KEY POINTS

  • President Donald Trump signed the executive order calling for new provisions to section 230 of Title V of the Telecommunications Act of 1996
  • Before signing he said about deleting his Twitter account, "If we had a fair press in this country, I would do that in a heartbeat"
  • Trump’s executive order is seen as an attempt to restrain social media companies

United States President Donald Trump signed an executive order (EO) on Thursday calling for new provisions to section 230 of Title V of the Telecommunications Act of 1996, also known as the Communications Decency Act.

Before signing the EO, Trump was asked by reporters if he had considered deleting his account on Twitter. He responded, "If we had a fair press in this country, I would do that in a heartbeat. There's nothing I'd rather do than get rid of my whole Twitter account,” and added he needed Twitter to push back against "fake news."

Section 230 of the 24-year-old Telecommunications Act is summed up by what has been called the 26 words that created the internet: No provider or user of an interactive computer service shall be treated as the publisher or speaker of any information provided by another information content provider.

The act protects huge companies like Twitter and Facebook from regulations that apply to publishers and third-party content. Any “tweet” or social media post is considered third-party content. Section 230 also allows social media to regulate content posted on their platforms.

Trump’s EO is seen as an attempt to restrain social media companies after Twitter flagged two of his tweets with a fact-check label. The labels are intended to fight misinformation on the topic be it the COVID-19 pandemic or someone’s political views.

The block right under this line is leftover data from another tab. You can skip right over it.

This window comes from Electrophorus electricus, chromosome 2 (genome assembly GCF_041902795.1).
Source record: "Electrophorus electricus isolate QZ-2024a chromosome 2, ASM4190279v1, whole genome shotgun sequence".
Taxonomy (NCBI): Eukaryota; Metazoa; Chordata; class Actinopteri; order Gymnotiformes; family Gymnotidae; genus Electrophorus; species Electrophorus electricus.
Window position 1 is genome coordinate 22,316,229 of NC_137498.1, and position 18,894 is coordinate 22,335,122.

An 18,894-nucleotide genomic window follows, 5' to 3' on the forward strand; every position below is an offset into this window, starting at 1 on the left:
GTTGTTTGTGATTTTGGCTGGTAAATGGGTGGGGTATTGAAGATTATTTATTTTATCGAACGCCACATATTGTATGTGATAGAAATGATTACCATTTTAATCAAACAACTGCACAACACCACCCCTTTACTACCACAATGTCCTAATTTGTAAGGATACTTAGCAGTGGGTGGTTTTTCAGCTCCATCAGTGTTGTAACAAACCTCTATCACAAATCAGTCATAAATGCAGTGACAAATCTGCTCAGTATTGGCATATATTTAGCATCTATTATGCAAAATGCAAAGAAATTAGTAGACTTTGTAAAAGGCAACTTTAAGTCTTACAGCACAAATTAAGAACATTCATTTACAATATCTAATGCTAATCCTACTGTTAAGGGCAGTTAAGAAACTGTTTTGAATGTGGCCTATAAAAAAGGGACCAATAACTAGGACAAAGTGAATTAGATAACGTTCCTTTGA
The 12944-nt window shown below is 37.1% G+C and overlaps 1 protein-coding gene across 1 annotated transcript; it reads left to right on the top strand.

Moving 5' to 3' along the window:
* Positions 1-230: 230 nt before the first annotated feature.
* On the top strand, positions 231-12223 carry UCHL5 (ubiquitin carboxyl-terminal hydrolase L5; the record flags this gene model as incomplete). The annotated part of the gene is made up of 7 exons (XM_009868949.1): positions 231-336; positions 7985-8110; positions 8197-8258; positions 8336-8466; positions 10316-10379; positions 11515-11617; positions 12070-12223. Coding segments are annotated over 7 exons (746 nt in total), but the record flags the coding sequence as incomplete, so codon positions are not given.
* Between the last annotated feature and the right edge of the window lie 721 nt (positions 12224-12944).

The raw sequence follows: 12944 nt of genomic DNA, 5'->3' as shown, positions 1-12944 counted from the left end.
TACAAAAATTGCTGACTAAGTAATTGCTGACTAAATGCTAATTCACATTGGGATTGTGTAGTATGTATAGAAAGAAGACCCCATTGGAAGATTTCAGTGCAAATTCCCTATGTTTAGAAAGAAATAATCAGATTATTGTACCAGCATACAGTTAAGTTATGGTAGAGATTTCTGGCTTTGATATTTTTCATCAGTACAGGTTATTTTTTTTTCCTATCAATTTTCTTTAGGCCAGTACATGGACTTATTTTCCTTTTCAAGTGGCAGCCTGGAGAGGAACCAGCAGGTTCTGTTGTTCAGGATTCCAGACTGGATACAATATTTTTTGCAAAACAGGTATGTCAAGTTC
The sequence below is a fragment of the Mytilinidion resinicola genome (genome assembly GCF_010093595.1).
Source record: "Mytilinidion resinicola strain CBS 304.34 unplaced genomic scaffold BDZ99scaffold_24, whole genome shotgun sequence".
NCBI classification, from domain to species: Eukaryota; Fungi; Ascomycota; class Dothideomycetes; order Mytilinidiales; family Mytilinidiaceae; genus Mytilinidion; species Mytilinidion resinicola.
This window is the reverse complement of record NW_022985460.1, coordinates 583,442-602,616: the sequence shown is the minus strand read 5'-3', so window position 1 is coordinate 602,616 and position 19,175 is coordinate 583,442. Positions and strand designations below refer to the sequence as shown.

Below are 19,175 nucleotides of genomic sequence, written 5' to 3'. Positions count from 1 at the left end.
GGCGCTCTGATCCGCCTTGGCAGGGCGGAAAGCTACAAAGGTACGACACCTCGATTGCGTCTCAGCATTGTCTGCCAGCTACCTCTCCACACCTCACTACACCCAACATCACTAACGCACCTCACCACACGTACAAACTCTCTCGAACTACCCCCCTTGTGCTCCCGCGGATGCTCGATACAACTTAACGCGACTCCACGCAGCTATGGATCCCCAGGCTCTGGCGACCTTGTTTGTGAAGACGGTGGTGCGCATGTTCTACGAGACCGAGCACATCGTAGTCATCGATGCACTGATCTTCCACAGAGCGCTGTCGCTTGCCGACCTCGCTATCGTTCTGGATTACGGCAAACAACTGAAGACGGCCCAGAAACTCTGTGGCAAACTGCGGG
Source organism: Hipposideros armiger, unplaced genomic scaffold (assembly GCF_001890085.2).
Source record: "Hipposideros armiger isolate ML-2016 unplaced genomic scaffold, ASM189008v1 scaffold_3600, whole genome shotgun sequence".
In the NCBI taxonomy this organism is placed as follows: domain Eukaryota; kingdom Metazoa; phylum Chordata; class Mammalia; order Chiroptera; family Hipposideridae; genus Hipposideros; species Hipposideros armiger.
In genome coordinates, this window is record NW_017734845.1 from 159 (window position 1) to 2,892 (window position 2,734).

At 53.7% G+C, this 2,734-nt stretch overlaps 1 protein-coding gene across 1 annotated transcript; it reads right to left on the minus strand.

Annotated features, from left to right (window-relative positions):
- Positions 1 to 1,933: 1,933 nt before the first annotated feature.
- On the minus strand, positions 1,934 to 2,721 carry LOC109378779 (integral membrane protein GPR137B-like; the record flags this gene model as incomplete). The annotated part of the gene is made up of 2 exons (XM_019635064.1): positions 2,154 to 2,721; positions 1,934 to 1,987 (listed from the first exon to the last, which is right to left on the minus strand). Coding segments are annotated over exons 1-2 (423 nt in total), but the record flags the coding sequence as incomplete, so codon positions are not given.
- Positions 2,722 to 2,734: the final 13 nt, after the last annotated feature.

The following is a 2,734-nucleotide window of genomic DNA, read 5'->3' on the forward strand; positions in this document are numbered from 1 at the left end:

Trump has used Twitter since well before his election in 2016 and now uses the platform to announce policy moves or personnel changes. He has more than 80 million followers, which puts Trump in ninth place, following former President Barack Obama with nearly 118 million followers (#1) and several entertainment figures like Justin Bieber (#2), Katy Perry (#3), Lady Gaga (#7), and Ellen DeGeneres (#8) according to Brandwatch, a social intelligence company.

Trump has used Twitter to lodge personal attacks on his many critics, who also claim he frequently posts misleading or false information that constitute a violation of the social media platform's community standards.

Tuesday’s flags of Trump’s comments were the first time Twitter had ever fact-checked any of the president's tweets. This raised the ire of the White House and some of Trump’s conservative allies.  

Trump said, "We're here today to defend free speech from one of the greatest dangers it has faced in American history, frankly, and you know what's going on as well as anybody. It's not good,” and proceeded to sign the order.

Some legal experts who spoke to Business Insider said parts of Trump's order are likely illegal and will be difficult if not impossible to enforce.

Twitter's move to label President Donald Trump's tweets as misleading has sparked an angry response from the White House, which is seeking new regulations on internet platforms Twitter's move to label President Donald Trump's tweets as misleading has sparked an angry response from the White House, which is seeking new regulations on internet platforms Photo: AFP / Olivier DOULIERY